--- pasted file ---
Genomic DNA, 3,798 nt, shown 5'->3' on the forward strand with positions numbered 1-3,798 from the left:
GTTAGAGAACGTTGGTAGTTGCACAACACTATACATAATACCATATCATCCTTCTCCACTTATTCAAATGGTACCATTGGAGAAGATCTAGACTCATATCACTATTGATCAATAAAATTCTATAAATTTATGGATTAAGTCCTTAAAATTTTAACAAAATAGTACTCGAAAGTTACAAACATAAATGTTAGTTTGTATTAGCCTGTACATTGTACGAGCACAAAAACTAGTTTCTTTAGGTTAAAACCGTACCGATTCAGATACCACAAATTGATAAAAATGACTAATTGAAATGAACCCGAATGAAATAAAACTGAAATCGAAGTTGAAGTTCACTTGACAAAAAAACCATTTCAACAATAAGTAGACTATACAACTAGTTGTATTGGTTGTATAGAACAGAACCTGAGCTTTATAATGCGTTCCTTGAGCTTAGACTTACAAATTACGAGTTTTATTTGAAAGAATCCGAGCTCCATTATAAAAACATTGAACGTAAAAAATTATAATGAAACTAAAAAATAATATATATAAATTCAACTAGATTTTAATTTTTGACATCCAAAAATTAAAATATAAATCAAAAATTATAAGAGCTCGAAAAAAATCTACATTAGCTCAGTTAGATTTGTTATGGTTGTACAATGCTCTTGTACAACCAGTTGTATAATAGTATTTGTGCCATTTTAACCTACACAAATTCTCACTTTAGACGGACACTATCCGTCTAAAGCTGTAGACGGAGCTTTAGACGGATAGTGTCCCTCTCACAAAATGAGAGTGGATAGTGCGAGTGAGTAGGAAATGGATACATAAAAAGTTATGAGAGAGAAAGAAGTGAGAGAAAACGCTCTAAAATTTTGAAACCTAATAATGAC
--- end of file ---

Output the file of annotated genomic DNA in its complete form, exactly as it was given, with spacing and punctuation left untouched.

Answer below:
Genomic DNA, 3,798 nt, shown 5'->3' on the forward strand with positions numbered 1-3,798 from the left:
GTTAGAGAACGTTGGTAGTTGCACAACACTATACATAATACCATATCATCCTTCTCCACTTATTCAAATGGTACCATTGGAGAAGATCTAGACTCATATCACTATTGATCAATAAAATTCTATAAATTTATGGATTAAGTCCTTAAAATTTTAACAAAATAGTACTCGAAAGTTACAAACATAAATGTTAGTTTGTATTAGCCTGTACATTGTACGAGCACAAAAACTAGTTTCTTTAGGTTAAAACCGTACCGATTCAGATACCACAAATTGATAAAAATGACTAATTGAAATGAACCCGAATGAAATAAAACTGAAATCGAAGTTGAAGTTCACTTGACAAAAAAACCATTTCAACAATAAGTAGACTATACAACTAGTTGTATTGGTTGTATAGAACAGAACCTGAGCTTTATAATGCGTTCCTTGAGCTTAGACTTACAAATTACGAGTTTTATTTGAAAGAATCCGAGCTCCATTATAAAAACATTGAACGTAAAAAATTATAATGAAACTAAAAAATAATATATATAAATTCAACTAGATTTTAATTTTTGACATCCAAAAATTAAAATATAAATCAAAAATTATAAGAGCTCGAAAAAAATCTACATTAGCTCAGTTAGATTTGTTATGGTTGTACAATGCTCTTGTACAACCAGTTGTATAATAGTATTTGTGCCATTTTAACCTACACAAATTCTCACTTTAGACGGACACTATCCGTCTAAAGCTGTAGACGGAGCTTTAGACGGATAGTGTCCCTCTCACAAAATGAGAGTGGATAGTGCGAGTGAGTAGGAAATGGATACATAAAAAGTTATGAGAGAGAAAGAAGTGAGAGAAAACGCTCTAAAATTTTGAAACCTAATAATGAC